Fit to work?
After two years, the Department for Work and Pensions (DWP) is ending its Fit for Work referral and assessment service. This service offered a free and independent clinician’s view of an employee who has been off work for four or more weeks, providing insight for employers and employees about the prognosis of recovery and recommendations for a return to work where appropriate.
As an employee are you aware of what support is available if you are diagnosed with an illness? Or when you feel ready to return to work?
Stephen Williams, Wren Sterling’s HR Director explains the options for employees.
Support your company can offer
Statutory Sick Pay / Occupational Sick Pay
Any employee’s first port of call should be their Contract of Employment. Statutory Sick Pay (SSP) is currently £89.35 a week and will be paid from your fourth consecutive full-day of sickness for up to 28 weeks, stopping if you return to work. This is paid by the Government, and is not dependant on your employer.
Your employer may offer Occupational Sick Pay (OSP), to enhance the SSP provision. Your employer will determine the OSP rate (often this reflects your basic salary), and how long it continues – but it typically lasts between 4 weeks to 3 months in any rolling 12 month period.
Remember: You will not receive Statutory Sick Pay on top of your occupational sick pay.
If you’re wondering what support your Company offers your first port of call should be your Contract of Employment.
Your employer may offer access to Group Protection policies as part of a benefits package (such as Income Protection and Critical Illness Cover). If these are offered to you, you should consider them carefully, as these policies can help you financially if you are diagnosed with a critical illness, or prevented from working due to illness or injury.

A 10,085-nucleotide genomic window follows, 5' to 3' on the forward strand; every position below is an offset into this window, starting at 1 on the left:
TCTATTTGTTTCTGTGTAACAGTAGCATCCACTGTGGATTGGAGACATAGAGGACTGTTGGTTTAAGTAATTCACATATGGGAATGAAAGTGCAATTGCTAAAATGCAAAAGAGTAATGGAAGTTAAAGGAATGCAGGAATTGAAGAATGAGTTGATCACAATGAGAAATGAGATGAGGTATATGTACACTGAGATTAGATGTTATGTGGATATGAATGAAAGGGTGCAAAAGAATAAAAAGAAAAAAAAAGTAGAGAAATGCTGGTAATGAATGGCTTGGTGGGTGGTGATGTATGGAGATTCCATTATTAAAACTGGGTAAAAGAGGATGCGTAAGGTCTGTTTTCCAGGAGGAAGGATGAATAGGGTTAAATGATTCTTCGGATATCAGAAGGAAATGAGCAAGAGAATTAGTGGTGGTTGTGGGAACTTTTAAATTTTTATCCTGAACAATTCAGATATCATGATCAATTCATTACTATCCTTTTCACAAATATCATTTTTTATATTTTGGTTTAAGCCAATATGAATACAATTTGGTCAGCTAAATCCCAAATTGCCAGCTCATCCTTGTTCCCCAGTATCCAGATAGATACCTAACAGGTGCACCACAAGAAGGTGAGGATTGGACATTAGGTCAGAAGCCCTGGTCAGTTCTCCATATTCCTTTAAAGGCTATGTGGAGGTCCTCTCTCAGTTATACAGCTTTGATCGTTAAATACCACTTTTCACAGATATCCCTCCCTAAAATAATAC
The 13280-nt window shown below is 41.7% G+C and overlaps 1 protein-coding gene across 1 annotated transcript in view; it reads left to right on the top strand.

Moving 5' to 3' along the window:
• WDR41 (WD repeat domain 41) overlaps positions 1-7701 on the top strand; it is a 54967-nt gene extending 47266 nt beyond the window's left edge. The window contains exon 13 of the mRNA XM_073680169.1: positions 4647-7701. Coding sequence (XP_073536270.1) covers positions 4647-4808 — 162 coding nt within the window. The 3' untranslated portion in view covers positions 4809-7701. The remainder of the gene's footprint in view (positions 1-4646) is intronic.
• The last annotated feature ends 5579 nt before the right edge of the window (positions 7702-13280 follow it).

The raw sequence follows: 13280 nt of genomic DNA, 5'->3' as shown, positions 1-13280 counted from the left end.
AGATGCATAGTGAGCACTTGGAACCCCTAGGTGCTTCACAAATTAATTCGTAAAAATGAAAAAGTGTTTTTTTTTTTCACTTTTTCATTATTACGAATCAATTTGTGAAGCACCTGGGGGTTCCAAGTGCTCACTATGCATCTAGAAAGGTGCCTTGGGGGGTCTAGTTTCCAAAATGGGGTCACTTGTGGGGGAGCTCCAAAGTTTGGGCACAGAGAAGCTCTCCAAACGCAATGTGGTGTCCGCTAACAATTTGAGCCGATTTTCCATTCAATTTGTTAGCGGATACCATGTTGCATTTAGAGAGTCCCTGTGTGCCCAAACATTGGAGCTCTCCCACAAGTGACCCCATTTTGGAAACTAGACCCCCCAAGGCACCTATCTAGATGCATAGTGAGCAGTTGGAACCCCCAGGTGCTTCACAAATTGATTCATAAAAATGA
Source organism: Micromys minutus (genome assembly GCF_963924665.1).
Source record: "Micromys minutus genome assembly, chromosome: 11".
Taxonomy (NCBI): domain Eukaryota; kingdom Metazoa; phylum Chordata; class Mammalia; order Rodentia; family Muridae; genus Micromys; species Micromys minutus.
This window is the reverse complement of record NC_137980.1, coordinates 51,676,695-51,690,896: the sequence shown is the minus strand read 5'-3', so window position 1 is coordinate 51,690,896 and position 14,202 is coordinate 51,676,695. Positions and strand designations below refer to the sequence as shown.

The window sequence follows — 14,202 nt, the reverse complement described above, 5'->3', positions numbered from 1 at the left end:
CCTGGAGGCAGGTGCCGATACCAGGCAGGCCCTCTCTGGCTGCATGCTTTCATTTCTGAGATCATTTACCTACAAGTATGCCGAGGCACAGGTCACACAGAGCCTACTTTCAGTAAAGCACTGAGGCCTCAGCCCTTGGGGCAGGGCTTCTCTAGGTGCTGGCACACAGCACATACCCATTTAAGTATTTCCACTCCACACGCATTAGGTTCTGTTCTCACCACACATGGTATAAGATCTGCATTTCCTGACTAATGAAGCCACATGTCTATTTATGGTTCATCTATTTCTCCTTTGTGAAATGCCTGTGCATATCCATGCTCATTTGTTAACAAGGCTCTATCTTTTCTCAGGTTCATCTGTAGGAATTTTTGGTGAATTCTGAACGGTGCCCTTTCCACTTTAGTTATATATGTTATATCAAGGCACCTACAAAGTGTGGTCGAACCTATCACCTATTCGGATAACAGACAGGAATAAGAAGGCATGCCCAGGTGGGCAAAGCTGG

You should also consider whether the level of cover offered is sufficient for you and your family and a financial adviser can help you determine this.
What you can do as an employee
Keep in contact with your employer
If you are unable to work, follow the absence reporting procedure and contact your Line Manager within the given timescales to talk about the prognosis and when you feel you will be able to return.
Find out what you are entitled to
Make sure you are aware of the rules around your OSP and SSP, and what your responsibilities are. These details can normally be found in your Contract of Employment. Having a better understanding of what you need to do to receive any support or OSP (if it is available) can make the future feel less uncertain if you were ever unable to work due to sickness.
Consider taking advantage of any Group Income Protection (GIP) or Group (Critical Illness Cover) CIC policies
In the worst case scenario, would you be able to survive on £89.35 per week? If not, consider these policies as a cost-effective way of protecting you and ensuring that you do not have to worry about your finances if you are diagnosed with a critical illness, or prevented from working due to illness or injury.
If your employer does not provide these policies, or you’re self-employed, or the level of cover you currently have is not sufficient, you should speak to your adviser to review your policies.
Managing your return to work
There is no one way to manage an employee’s return to work, but before returning to your workplace, it’s important to have a conversation with your Line Manager to discuss:
- Your Condition – It is important to inform them on how you are feeling and confirm the ongoing prognosis.
- Ongoing Treatment – Let your manager know if you are required to attend any regular appointments upon your proposed return to work. Ensure you declare any medicines you are required to take as this information can be vital in an emergency situation.
- A phased return – If you have been off work for a long period of time, reduced hours, working from home and access to various equipment will be discussed depending on your diagnosis.
- Risks to you or other employees – Are there any reasonable adjustments that need to be considered? Are you taking medication with side effects? Do you need to give yourself injections or store the medicine in a particular way (i.e. Refrigeration). Are you still contagious?
This discussion allows your Line Manager to conduct a risk assessment and consider a phased return or any reasonable adjustment that may need to be made to support your return to work.
Finding out more, and getting support
Even though the DWP’s assessments will no longer be available, you can still access their online library of advice (which includes resources for when you are at work or off work), or speak to a member of their support team via live chat. You can also speak to your GP. You can also find out more about Statutory Sick Pay and your eligibility on the gov.uk website.